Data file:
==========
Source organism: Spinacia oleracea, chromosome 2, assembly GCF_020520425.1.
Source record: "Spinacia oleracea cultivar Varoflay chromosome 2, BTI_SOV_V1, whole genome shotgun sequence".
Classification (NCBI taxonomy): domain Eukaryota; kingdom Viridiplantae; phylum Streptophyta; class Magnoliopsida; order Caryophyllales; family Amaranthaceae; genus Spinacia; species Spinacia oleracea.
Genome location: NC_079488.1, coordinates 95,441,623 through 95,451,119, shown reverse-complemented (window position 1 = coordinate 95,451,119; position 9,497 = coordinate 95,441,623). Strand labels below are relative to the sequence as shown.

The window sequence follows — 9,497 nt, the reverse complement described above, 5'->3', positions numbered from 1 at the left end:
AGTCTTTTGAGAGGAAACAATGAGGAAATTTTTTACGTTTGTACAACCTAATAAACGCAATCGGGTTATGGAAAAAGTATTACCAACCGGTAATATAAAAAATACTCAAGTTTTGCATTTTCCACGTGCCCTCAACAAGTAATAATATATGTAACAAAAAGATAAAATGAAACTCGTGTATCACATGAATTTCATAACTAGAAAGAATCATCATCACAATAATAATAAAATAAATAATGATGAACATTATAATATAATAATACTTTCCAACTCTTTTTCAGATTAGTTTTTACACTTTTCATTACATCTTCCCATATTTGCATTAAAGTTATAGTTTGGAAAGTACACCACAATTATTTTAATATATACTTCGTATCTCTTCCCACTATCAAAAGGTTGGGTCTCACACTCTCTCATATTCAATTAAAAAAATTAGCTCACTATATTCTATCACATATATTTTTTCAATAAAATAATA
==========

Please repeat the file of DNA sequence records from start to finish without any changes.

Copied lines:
Source organism: Spinacia oleracea, chromosome 2, assembly GCF_020520425.1.
Source record: "Spinacia oleracea cultivar Varoflay chromosome 2, BTI_SOV_V1, whole genome shotgun sequence".
Classification (NCBI taxonomy): domain Eukaryota; kingdom Viridiplantae; phylum Streptophyta; class Magnoliopsida; order Caryophyllales; family Amaranthaceae; genus Spinacia; species Spinacia oleracea.
Genome location: NC_079488.1, coordinates 95,441,623 through 95,451,119, shown reverse-complemented (window position 1 = coordinate 95,451,119; position 9,497 = coordinate 95,441,623). Strand labels below are relative to the sequence as shown.

The window sequence follows — 9,497 nt, the reverse complement described above, 5'->3', positions numbered from 1 at the left end:
AGTCTTTTGAGAGGAAACAATGAGGAAATTTTTTACGTTTGTACAACCTAATAAACGCAATCGGGTTATGGAAAAAGTATTACCAACCGGTAATATAAAAAATACTCAAGTTTTGCATTTTCCACGTGCCCTCAACAAGTAATAATATATGTAACAAAAAGATAAAATGAAACTCGTGTATCACATGAATTTCATAACTAGAAAGAATCATCATCACAATAATAATAAAATAAATAATGATGAACATTATAATATAATAATACTTTCCAACTCTTTTTCAGATTAGTTTTTACACTTTTCATTACATCTTCCCATATTTGCATTAAAGTTATAGTTTGGAAAGTACACCACAATTATTTTAATATATACTTCGTATCTCTTCCCACTATCAAAAGGTTGGGTCTCACACTCTCTCATATTCAATTAAAAAAATTAGCTCACTATATTCTATCACATATATTTTTTCAATAAAATAATA